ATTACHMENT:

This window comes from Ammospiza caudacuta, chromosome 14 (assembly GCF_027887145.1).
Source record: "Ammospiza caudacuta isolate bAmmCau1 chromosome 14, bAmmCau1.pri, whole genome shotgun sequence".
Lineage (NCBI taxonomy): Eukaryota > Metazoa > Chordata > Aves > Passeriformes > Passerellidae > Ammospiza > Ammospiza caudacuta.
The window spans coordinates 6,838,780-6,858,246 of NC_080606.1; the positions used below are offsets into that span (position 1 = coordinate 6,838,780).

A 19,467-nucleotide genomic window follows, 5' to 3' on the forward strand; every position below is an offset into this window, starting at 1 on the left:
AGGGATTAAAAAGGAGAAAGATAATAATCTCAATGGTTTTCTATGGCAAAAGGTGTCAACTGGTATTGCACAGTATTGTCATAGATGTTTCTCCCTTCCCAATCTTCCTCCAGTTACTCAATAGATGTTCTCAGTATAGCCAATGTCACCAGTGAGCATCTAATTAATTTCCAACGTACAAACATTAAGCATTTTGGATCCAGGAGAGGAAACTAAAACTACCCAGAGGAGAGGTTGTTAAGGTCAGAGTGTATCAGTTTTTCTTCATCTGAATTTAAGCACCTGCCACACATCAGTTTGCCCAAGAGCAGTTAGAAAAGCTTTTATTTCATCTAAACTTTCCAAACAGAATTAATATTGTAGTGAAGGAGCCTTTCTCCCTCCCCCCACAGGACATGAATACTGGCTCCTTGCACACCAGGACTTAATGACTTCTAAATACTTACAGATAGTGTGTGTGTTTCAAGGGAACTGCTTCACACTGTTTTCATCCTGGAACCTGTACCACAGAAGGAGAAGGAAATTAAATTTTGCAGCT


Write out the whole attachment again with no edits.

This window comes from Ammospiza caudacuta, chromosome 14 (assembly GCF_027887145.1).
Source record: "Ammospiza caudacuta isolate bAmmCau1 chromosome 14, bAmmCau1.pri, whole genome shotgun sequence".
Lineage (NCBI taxonomy): Eukaryota > Metazoa > Chordata > Aves > Passeriformes > Passerellidae > Ammospiza > Ammospiza caudacuta.
The window spans coordinates 6,838,780-6,858,246 of NC_080606.1; the positions used below are offsets into that span (position 1 = coordinate 6,838,780).

A 19,467-nucleotide genomic window follows, 5' to 3' on the forward strand; every position below is an offset into this window, starting at 1 on the left:
AGGGATTAAAAAGGAGAAAGATAATAATCTCAATGGTTTTCTATGGCAAAAGGTGTCAACTGGTATTGCACAGTATTGTCATAGATGTTTCTCCCTTCCCAATCTTCCTCCAGTTACTCAATAGATGTTCTCAGTATAGCCAATGTCACCAGTGAGCATCTAATTAATTTCCAACGTACAAACATTAAGCATTTTGGATCCAGGAGAGGAAACTAAAACTACCCAGAGGAGAGGTTGTTAAGGTCAGAGTGTATCAGTTTTTCTTCATCTGAATTTAAGCACCTGCCACACATCAGTTTGCCCAAGAGCAGTTAGAAAAGCTTTTATTTCATCTAAACTTTCCAAACAGAATTAATATTGTAGTGAAGGAGCCTTTCTCCCTCCCCCCACAGGACATGAATACTGGCTCCTTGCACACCAGGACTTAATGACTTCTAAATACTTACAGATAGTGTGTGTGTTTCAAGGGAACTGCTTCACACTGTTTTCATCCTGGAACCTGTACCACAGAAGGAGAAGGAAATTAAATTTTGCAGCT